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Author: Nathan Gwilliam
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This is Entrepreneurs of Faith, a Sunday episode of Monetization Nation. I’m Nathan Gwilliam, your host. Today, we’re talking about how to forgive.
“Leave it Alone”
There was a man named John who was deeply in love with his wife, and they were expecting their first child. The night the baby was to be born, there were complications. The only doctor was somewhere in the countryside tending to the sick. After many hours of labor, the condition of the mother-to-be became desperate. Finally, the doctor was located. In the emergency, he acted quickly and soon had things in order. The baby was born and the crisis, it appeared, was over.
Some days later, the young mother died from the very infection the doctor had been treating at another home that night. John’s world was shattered.
As the weeks wore on, his grief festered. “That doctor should not be allowed to practice,” he would say. “He brought that infection to my wife. If he had been careful, she would be alive today.” He thought of little else, and in his bitterness, he became threatening. Today, no doubt, he would have been pressed by many others to file a malpractice suit.
“Personal relationships are the fertile soil from which all advancement, all success, all achievement in real life grows.” -Ben Stein, American writer, lawyer, actor, comedian, and political and economic commentator
Relationships aren’t just important in our personal lives. 85% of positions are filled through networking, and 70% of people found a job through connections in a company (Source: review42.com). So how do we build strong relationships in our business?
Craig Earnshaw started off as the founder of LifeLink. He sold the company in 2004 and currently works as a startup investor. He is also currently a professor of entrepreneurship at Brigham Young University in Provo, UT, specializing in teaching IT entrepreneurship.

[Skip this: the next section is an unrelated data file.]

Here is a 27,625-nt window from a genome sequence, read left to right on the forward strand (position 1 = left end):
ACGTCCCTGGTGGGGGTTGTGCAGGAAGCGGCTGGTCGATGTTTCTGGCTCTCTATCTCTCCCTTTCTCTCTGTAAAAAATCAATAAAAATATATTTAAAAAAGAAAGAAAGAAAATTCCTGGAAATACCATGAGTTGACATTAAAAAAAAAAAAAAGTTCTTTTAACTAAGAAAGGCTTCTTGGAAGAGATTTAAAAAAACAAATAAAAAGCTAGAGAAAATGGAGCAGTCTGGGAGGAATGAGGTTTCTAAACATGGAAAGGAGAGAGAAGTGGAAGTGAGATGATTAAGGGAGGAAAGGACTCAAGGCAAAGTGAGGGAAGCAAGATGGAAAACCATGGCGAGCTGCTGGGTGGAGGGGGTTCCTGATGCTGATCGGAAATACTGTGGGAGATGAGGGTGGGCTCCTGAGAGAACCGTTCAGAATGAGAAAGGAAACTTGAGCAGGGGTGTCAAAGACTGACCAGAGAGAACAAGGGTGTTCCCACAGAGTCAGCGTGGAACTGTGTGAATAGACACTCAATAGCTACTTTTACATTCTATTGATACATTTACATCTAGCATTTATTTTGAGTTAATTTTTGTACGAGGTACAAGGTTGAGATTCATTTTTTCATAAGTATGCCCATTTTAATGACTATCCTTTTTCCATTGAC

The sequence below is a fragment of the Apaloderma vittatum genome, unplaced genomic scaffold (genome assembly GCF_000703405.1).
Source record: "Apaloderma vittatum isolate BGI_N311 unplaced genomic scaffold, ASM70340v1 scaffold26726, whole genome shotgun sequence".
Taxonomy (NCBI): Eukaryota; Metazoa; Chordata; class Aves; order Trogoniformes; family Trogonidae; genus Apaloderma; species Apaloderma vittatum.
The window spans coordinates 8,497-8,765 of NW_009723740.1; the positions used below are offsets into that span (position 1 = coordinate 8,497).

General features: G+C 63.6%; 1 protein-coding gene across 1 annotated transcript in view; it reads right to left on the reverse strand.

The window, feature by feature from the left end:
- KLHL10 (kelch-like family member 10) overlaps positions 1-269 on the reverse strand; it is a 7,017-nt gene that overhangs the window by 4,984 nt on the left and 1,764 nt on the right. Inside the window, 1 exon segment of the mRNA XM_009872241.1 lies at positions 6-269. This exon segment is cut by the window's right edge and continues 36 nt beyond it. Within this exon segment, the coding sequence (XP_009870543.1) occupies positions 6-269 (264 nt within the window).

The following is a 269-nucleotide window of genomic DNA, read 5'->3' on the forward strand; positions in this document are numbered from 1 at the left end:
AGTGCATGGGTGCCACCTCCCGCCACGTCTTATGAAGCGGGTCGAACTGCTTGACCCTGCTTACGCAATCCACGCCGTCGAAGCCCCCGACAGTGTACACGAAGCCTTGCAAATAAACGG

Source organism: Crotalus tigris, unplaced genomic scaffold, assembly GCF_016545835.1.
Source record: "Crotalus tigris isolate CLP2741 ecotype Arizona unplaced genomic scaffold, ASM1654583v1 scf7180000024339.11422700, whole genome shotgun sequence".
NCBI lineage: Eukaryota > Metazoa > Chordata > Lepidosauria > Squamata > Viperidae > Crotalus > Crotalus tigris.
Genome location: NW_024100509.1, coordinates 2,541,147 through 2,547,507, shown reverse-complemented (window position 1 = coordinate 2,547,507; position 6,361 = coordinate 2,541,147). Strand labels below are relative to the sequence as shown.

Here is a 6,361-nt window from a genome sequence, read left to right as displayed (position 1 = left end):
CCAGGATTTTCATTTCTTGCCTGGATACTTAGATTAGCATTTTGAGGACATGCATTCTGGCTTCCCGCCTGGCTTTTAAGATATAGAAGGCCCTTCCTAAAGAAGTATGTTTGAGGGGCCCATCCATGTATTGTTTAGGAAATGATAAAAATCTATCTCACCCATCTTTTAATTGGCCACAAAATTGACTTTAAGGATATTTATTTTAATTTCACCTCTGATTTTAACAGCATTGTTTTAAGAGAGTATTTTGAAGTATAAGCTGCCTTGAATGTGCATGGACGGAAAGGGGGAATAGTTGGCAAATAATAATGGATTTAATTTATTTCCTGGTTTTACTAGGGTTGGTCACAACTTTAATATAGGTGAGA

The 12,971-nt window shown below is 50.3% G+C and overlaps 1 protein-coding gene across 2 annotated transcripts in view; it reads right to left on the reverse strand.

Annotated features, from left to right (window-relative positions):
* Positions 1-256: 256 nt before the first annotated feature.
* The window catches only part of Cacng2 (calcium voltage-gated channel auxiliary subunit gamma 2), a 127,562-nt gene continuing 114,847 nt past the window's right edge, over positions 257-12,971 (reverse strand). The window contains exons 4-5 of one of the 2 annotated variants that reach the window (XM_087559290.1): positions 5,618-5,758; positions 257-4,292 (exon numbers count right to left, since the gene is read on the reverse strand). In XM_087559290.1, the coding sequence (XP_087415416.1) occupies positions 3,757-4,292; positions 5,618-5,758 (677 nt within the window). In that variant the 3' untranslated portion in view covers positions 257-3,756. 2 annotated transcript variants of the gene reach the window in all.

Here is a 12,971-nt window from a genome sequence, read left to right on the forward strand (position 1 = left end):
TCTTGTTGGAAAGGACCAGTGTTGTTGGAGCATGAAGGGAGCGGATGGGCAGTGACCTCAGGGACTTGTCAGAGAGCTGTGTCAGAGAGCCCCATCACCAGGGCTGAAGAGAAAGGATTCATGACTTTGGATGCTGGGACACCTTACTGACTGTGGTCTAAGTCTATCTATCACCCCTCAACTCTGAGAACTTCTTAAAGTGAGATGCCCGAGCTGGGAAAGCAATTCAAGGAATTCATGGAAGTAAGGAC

In this episode, Craig and I will discuss the secrets of successful business relationships.Read More
Whether it’s starting a business or investing in stocks, our endeavors often come with risks. According to the U.S. Bureau of Labor Statistics (BLS), approximately 20% of new businesses fail during the first two years of being open, 45% fail during the first five years, and 65% during the first 10 years. And as much as 90% of people lose their money in stock markets (Source: Research & Ranking).
These statistics may be discouraging, but risks can yield a big reward too. For example, when Whole Foods Market was created in the 1980s the United States had less than six natural food stores. There wasn’t evidence that there was a large market for natural and organic food. Despite its rocky start, Whole Foods was able to become the industry-leading grocery-store chain for healthy food (Source: Washington State University). Whole Foods Market now operates 472 stores worldwide with a net income of $245 million (Source: Statista).
“The biggest risk is not taking any risk… In a world that is changing really quickly, the only strategy that is guaranteed to fail is not taking risks.” -Mark Zuckerberg, CEO of Facebook
Justin Hatch has taken some risks in his career. Some of them have panned out while others didn’t. However, in both failure and success, he learned from the chances he took, and he used the lessons he learned to create a successful business that helps others understand their endeavors and calculate their risks.Read More